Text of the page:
Common malignancies after lung transplant:

Skin cancer

Nonmelanoma skin cancers are the most common malignancies in SOT recipients including after lung transplantation (14,26). They account for up to 50% of all cancers reported in the post-transplant population. Squamous cell carcinoma (SCC), is the most common with a 100–200-fold increased risk compared to the general population (14). The incidence of basal cell carcinoma (BCC) is comparatively low with reports showing a 4–10-fold increased risk thus the BCC to SCC ratio which is approximately 4:1 in immunocompetent populations, is reversed in SOT recipients. Recent studies have reported an incidence of 11.4% for BCC and 26.5% for SCC at ten years’ post-transplant (27,28). Merkel cell carcinoma is a rare, aggressive nonmelanoma skin cancer of neuroendocrine origin that is 24-fold more common in transplant recipients (29). Compared to the general population, non-melanoma skin cancers develop at a younger age, behave more aggressively, often developing at multiple sites with frequent local recurrences and higher rates of metastatic disease and mortality (17,28).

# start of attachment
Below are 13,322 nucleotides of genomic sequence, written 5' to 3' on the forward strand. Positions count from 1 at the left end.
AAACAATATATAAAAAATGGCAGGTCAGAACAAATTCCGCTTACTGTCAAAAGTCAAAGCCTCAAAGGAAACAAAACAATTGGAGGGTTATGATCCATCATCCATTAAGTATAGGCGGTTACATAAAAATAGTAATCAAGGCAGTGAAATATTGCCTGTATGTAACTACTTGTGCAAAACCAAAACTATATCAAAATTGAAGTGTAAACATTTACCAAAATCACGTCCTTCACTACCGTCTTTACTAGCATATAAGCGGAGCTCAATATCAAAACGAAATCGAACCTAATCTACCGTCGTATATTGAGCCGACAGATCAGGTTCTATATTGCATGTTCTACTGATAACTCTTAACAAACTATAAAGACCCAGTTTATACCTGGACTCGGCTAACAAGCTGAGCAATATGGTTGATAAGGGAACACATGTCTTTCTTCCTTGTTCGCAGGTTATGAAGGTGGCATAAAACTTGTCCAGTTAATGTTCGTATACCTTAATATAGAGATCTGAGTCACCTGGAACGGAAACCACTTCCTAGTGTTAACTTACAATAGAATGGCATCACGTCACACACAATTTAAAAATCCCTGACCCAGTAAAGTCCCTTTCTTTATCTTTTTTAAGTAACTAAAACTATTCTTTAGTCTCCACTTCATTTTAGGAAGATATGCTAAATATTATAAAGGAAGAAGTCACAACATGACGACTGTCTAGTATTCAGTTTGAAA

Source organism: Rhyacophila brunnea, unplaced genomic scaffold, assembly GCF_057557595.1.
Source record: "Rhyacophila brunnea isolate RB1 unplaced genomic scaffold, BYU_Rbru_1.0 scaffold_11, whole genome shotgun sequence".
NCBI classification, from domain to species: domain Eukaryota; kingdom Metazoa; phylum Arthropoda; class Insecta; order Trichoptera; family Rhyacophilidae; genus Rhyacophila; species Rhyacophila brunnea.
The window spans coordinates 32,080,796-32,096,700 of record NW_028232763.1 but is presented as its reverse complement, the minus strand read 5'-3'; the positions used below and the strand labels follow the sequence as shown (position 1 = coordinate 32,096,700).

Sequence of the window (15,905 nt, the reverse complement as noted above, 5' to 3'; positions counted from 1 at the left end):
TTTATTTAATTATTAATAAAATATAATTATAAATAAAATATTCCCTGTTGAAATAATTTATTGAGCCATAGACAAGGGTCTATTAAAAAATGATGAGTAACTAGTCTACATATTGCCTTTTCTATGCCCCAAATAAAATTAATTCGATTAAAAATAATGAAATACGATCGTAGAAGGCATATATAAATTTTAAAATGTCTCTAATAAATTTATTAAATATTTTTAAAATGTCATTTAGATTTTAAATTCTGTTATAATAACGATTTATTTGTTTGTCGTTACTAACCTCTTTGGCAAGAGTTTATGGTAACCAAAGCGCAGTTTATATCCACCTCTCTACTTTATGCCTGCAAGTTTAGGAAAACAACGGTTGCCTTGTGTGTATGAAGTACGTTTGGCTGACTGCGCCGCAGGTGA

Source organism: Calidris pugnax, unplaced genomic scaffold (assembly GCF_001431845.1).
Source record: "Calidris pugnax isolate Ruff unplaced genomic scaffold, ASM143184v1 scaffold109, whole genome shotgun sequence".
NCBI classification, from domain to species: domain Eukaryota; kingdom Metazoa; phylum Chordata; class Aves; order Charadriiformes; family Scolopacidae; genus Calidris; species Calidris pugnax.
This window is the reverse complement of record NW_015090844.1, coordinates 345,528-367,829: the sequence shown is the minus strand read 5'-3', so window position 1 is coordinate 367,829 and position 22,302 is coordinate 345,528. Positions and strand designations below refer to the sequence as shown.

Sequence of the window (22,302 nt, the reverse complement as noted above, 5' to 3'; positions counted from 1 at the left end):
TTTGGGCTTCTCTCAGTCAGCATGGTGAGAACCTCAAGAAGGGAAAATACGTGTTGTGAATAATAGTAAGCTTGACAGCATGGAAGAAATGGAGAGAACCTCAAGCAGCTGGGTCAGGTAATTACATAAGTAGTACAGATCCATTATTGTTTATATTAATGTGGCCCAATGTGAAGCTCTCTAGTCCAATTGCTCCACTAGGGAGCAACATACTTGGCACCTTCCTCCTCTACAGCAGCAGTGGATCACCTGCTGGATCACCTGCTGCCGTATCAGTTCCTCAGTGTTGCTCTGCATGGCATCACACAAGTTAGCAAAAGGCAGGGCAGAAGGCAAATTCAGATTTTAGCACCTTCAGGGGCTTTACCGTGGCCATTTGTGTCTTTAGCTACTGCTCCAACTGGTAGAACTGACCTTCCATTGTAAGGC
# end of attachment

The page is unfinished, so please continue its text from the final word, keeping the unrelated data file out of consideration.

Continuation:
SOT recipients are also at increased risk for malignant melanoma. A recent analysis reported a relative risk of 2.7 compared to non-transplant patients (27). Although donor transmission of cancer is rare, melanoma is one of the more commonly reported donor derived malignancies. In fact, presentation many years after transplantation has been described with one case report describing donor transmitted melanoma presenting in a lung transplant recipient more than 30-years after resection in the donor (18,30,31).

Risk factors

The increased risk for non-melanoma skin cancer in SOT recipients is primarily attributed to immunosuppression. Among SOT recipients, lung transplant patients generally require treatment with the highest level of immunosuppression. Thus, it’s not surprising that rates of nonmelanoma skin cancer and death from this malignancy are highest after lung transplantation (14). Infections with oncogenic viruses likely play an important role as well with some studies reporting that the majority of squamous skin cancers in the transplant population are associated with HPV infection (32). Other reported risk factors for both melanoma and nonmelanoma skin cancers include male sex and increased age at transplantation (14,27,28,33). High sun exposure and fair skin are known risk factors for non-melanoma skin cancer (28,34).